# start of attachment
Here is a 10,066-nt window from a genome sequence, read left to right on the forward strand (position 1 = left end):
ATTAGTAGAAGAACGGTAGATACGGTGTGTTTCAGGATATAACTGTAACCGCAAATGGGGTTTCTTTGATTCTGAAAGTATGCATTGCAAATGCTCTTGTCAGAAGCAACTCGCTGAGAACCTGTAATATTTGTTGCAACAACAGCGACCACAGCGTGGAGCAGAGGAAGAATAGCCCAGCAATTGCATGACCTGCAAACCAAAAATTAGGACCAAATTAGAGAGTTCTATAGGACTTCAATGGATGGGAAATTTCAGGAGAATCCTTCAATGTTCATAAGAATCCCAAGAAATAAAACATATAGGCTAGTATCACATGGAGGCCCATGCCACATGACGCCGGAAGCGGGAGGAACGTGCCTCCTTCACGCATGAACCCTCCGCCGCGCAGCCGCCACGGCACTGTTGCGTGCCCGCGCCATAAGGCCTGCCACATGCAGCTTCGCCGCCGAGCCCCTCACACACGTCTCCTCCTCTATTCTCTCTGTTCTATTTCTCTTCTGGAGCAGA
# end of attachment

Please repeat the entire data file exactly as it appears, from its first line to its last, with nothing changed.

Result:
Here is a 10,066-nt window from a genome sequence, read left to right on the forward strand (position 1 = left end):
ATTAGTAGAAGAACGGTAGATACGGTGTGTTTCAGGATATAACTGTAACCGCAAATGGGGTTTCTTTGATTCTGAAAGTATGCATTGCAAATGCTCTTGTCAGAAGCAACTCGCTGAGAACCTGTAATATTTGTTGCAACAACAGCGACCACAGCGTGGAGCAGAGGAAGAATAGCCCAGCAATTGCATGACCTGCAAACCAAAAATTAGGACCAAATTAGAGAGTTCTATAGGACTTCAATGGATGGGAAATTTCAGGAGAATCCTTCAATGTTCATAAGAATCCCAAGAAATAAAACATATAGGCTAGTATCACATGGAGGCCCATGCCACATGACGCCGGAAGCGGGAGGAACGTGCCTCCTTCACGCATGAACCCTCCGCCGCGCAGCCGCCACGGCACTGTTGCGTGCCCGCGCCATAAGGCCTGCCACATGCAGCTTCGCCGCCGAGCCCCTCACACACGTCTCCTCCTCTATTCTCTCTGTTCTATTTCTCTTCTGGAGCAGA